Finance and Economics Discussion Series (FEDS)
Let's close the gap: Revising teaching materials to reflect how the Federal Reserve implements monetary policy
Jane Ihrig and Scott Wolla
The topic of the Federal Reserve’s (the Fed’s) implementation of monetary policy has a significant presence in economics textbooks as well as standards and guidelines for economics instruction. This presence likely reflects the fact that it is the implementation framework that helps ensure that the Fed’s desired level of its policy interest rate is transmitted to financial markets, which helps it steer the economy toward the Congressional dual mandate of maximum employment and price stability. Over the past decade or so, the Fed has purposefully shifted the way it implements monetary policy to an environment with ample reserves in the banking system, and it has introduced new policy tools along the way. This paper shows that, unfortunately, many teaching resources are not in sync with the Fed’s current framework. We review six, 2020 or 2021 edition, principles of economics textbooks, and we find they vary greatly in their coverage of the concepts associated with the way the Fed implements policy today and in the longer run. We provide recommendations on how the authors can improve the next editions of their textbooks. We also review standards and guidelines used by secondaryschool educators. All of these are out of date, and we provide proposals for how these materials can be updated.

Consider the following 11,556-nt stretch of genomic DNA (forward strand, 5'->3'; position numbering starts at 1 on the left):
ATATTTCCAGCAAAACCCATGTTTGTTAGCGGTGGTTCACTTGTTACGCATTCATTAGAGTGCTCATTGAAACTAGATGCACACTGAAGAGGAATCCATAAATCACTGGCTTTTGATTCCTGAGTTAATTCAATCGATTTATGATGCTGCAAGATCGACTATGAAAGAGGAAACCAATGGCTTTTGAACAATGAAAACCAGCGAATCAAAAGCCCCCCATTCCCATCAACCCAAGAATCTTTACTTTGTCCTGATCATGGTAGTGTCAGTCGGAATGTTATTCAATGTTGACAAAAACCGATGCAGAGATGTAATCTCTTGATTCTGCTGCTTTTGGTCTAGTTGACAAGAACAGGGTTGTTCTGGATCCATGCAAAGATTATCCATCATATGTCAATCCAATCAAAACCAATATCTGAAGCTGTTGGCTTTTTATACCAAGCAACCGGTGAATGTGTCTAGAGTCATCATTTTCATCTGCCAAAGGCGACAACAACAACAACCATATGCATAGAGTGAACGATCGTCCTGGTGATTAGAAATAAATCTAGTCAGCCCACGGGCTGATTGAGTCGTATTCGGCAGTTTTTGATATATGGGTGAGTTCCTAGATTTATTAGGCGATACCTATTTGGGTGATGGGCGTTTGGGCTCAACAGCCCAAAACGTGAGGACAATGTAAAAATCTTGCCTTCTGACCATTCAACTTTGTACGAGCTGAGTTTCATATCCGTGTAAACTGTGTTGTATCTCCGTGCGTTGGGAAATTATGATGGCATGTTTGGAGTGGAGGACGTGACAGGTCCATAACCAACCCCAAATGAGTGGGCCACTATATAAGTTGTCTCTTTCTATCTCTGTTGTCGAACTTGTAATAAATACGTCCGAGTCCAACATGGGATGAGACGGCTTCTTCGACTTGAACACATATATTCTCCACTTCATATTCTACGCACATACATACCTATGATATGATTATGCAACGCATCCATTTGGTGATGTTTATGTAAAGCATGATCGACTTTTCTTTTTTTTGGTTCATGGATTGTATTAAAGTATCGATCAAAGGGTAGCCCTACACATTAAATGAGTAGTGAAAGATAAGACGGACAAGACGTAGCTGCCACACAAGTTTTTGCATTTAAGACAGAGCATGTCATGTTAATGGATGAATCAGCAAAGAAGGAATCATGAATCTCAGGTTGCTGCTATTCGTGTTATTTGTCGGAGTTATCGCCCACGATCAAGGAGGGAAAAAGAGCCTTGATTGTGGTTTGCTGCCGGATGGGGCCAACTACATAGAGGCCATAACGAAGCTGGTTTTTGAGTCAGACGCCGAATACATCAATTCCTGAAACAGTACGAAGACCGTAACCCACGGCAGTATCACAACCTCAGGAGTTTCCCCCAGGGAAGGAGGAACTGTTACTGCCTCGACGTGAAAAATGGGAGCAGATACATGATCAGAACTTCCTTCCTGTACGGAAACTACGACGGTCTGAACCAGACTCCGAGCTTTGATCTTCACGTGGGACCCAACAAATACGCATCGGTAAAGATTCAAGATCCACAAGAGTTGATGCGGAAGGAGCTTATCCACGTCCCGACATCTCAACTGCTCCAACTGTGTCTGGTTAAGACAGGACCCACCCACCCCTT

Accessible materials (.zip)
Keywords: Federal Reserve, monetary policy, economic education, introductory economics, macroeconomics
PDF: Full Paper
Disclaimer: The economic research that is linked from this page represents the views of the authors and does not indicate concurrence either by other members of the Board's staff or by the Board of Governors. The economic research and their conclusions are often preliminary and are circulated to stimulate discussion and critical comment. The Board values having a staff that conducts research on a wide range of economic topics and that explores a diverse array of perspectives on those topics. The resulting conversations in academia, the economic policy community, and the broader public are important to sharpening our collective thinking.